January 18-25 is the Week of Prayer for Christian Unity.

Since 1908, when it was launched by Lurana White and Episcopal priest Paul Wattson, co-founders of the Society of the Atonement religious order, Christian churches of all denominations worldwide have devoted this eight-day period each year to joining together with their Lord in praying “that they may all be one” (John 17:21, NRSV).

In my own praying for unity during this particular Week of Prayer for Christian Unity, I’ve been especially conscious of the fact that when I’m praying, I’m doing so along with my Catholic sisters and brothers — some of whom have been my annual partners in praying for unity in the same worship spaces until the COVID-19 pandemic interrupted that practice.

I’ve served as a member of the Baptist World Alliance delegation to the joint commissions for two phases of international ecumenical dialogue between the BWA and the Catholic Church’s Pontifical Council for Promoting Christian Unity — Phase II from 2006 through 2010, and the current Phase III that began in 2017, for which I am co-secretary, a role that includes serving as the liaison between the joint commission for the dialogue and the BWA.

Phase I of the dialogue met from 1984-1988, exploring our common commitment to Christ as revealer of God and Lord of life, and issuing the report Summons to Witness to Christ in Today’s World.

Phase II, which met from 2006-2010, addressed ongoing differences regarding our mutual understandings of the relationship of Scripture and tradition, baptism and communion, the role of Mary in the life of the church, and the church’s structures of ministry, along with remarkable convergences on these matters, detailed in the report The Word of God in the Life of the Church.

In the current phase of dialogue, we’re returning to the summons issued by Phase I to bear witness to Christ together in today’s world through envisioning concrete ways in which we do that.

In 2017, we met at Baylor University’s Truett Theological Seminary, where we explored the sources of common witness. We met in Rome the following year to discuss the global contexts in which we are called to offer common witness, and in 2019 we gathered at the Warsaw Baptist Theological Seminary in Poland to address the contemporary challenges to common witness.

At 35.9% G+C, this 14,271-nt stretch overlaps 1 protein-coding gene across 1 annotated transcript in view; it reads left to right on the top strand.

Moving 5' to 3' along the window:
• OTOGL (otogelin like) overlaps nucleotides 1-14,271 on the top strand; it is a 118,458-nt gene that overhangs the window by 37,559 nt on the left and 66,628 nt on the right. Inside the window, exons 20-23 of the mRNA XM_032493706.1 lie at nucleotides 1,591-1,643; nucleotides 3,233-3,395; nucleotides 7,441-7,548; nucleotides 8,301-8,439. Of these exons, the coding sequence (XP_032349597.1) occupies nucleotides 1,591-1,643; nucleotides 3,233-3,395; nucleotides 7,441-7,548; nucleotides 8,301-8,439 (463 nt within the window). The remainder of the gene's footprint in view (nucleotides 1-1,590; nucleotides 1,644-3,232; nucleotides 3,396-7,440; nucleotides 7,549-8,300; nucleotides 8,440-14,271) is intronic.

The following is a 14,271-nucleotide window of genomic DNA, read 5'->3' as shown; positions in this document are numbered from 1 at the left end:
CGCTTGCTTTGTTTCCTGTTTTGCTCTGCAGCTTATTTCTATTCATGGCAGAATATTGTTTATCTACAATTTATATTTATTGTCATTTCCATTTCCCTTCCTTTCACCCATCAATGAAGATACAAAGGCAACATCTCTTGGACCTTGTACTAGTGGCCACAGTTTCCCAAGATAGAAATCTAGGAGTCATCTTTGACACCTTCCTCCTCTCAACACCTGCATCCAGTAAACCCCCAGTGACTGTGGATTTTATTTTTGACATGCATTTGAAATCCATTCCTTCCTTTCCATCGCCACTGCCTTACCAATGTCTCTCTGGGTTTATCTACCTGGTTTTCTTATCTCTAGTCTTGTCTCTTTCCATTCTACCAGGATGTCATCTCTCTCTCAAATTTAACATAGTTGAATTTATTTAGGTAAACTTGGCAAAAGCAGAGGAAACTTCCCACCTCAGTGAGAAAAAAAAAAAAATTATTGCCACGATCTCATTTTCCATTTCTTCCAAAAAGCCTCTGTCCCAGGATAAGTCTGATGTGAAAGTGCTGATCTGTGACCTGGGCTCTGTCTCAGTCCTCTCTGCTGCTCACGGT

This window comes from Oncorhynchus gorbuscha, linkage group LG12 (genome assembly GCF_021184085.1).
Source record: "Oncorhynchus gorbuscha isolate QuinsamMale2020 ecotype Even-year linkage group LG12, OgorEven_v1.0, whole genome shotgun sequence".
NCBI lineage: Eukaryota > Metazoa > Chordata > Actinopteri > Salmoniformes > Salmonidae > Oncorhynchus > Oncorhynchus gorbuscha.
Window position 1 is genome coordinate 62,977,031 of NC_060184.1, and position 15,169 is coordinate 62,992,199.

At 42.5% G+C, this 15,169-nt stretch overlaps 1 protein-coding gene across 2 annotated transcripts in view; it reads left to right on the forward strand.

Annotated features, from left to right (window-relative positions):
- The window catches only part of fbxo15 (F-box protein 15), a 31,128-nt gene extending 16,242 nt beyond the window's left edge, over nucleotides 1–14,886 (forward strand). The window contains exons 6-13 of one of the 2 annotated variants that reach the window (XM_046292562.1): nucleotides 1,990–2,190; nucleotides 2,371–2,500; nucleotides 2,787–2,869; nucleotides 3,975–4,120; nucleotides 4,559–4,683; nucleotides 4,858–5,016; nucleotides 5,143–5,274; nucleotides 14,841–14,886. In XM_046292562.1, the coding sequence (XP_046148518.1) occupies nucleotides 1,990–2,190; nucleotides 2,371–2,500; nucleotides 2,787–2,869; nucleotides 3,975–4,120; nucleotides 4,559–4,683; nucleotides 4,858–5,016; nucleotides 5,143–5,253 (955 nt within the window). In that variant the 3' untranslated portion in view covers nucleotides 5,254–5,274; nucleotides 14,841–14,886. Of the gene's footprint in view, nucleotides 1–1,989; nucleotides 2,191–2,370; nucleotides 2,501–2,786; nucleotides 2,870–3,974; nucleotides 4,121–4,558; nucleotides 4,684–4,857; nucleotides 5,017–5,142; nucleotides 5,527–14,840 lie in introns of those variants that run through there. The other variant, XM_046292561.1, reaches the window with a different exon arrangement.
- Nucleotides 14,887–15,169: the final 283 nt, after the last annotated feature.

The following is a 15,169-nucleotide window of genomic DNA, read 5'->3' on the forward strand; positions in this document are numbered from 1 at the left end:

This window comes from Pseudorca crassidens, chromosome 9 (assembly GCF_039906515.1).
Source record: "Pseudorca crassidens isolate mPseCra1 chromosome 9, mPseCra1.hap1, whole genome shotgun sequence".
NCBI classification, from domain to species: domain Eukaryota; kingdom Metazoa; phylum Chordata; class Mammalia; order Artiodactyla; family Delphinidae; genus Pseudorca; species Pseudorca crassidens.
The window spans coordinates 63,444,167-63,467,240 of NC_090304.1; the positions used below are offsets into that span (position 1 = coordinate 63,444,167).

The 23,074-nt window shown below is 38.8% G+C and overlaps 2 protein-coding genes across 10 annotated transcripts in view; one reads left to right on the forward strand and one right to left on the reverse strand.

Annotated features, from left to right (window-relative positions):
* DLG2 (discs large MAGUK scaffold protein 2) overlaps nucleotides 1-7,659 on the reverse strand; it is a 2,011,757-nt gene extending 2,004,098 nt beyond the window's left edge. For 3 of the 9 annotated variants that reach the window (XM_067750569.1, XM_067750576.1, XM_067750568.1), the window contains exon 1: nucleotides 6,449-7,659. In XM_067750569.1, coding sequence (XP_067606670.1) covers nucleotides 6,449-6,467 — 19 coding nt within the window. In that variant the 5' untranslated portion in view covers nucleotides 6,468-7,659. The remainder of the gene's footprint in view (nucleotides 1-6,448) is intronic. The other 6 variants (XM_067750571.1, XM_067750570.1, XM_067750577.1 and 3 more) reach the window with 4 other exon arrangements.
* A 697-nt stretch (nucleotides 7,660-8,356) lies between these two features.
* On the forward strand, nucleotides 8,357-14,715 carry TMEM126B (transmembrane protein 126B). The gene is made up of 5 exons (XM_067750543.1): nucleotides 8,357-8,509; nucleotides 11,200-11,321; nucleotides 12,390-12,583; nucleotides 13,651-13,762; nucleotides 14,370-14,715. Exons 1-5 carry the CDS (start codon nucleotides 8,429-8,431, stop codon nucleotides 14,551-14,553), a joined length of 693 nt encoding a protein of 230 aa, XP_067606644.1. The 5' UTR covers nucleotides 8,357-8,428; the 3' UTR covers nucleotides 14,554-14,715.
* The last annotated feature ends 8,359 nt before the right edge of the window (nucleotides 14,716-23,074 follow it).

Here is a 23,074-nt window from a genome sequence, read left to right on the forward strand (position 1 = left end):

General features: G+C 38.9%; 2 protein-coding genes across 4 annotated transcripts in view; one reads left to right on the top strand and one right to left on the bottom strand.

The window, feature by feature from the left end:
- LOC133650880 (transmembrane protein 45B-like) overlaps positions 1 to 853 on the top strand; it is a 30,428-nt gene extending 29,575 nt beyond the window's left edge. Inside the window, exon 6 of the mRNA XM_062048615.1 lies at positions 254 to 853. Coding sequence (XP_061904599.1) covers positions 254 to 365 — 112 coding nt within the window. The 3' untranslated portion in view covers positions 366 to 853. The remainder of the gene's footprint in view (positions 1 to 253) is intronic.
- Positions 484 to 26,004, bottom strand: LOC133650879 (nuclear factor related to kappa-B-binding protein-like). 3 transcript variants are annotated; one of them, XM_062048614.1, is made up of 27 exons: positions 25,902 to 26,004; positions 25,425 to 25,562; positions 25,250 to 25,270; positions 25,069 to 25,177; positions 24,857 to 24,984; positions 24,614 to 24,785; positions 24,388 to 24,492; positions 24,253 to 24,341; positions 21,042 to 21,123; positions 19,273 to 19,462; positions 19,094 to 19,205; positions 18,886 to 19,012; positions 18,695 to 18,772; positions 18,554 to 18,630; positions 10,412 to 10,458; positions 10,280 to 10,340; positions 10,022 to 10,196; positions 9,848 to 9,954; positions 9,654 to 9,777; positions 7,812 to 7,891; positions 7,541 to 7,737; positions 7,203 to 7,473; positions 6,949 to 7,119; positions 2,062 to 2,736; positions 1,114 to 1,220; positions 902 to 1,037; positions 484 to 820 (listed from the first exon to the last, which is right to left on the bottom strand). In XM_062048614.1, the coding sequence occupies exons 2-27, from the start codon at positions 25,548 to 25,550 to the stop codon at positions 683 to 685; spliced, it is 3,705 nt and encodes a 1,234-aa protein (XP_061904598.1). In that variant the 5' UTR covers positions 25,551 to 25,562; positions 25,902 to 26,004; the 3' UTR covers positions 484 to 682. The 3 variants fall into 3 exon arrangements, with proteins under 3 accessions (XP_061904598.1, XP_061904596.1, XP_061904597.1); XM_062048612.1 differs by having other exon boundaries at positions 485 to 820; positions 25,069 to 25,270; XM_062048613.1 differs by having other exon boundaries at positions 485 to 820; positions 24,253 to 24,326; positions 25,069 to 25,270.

We were to reconvene in Rome in December 2020, but the COVID-19 pandemic required the postponement of that meeting.

We held a two-day virtual meeting of the joint commission in June 2021 to re-connect, worship together and consider possibilities for meeting in some fashion that December.

The outcome of those discussions was a plan for a hybrid meeting: the full international commission meeting virtually at the beginning and end of the week, with two regional in-person working groups meeting during the intervening days, one in Europe and one in North America, with commission members in South America, Australia and India joining the working groups virtually.

Pandemic developments during the early fall led to the cancellation of the European working group meeting in Rome and the substitution of a virtual format for that working group.

Members of the joint commission from Canada, the United States and Jamaica were able to gather at Duke Divinity School in Durham, North Carolina, Dec. 6-10, 2021, and to meet virtually with other international colleagues during that time.

We identified forms of common witness which global Baptists and Catholics have already been offering in particular places and imagined ways in which we might do that more fully, and we planned for the continuation of our work in 2022.

And we worshiped together — masked and appropriately distanced, but once again in the same worship space with one another.

It gave us a renewed gratitude for the times when God graciously enables us to embody the unity we already share in Christ through the Spirit in common experiences of worship, and it made us more deeply conscious of the urgency of our prayers that we might embody this unity even more fully.

When I think of my experiences of ecumenical dialogue over the years, it is the experiences of praying together and engaging in other acts of worship together that first come to my mind, though I also think of our deep theological discussions and rewarding friendships forged over meals, coffee breaks and evenings out.

This week, I am trying to be more conscious of the fact that when I pray, and especially when I pray for the unity of the church, I am praying along with my Catholic dialogue partners.

If I can consciously pray for more visible expressions of unity along with these other Christians from whom I differ significantly about a great many important things, shouldn’t I be able to envision doing so with other fellow Christians closer to home denominationally but whose differences with me sometimes seem even more insurmountable?

May God help me to do that, this week and always.

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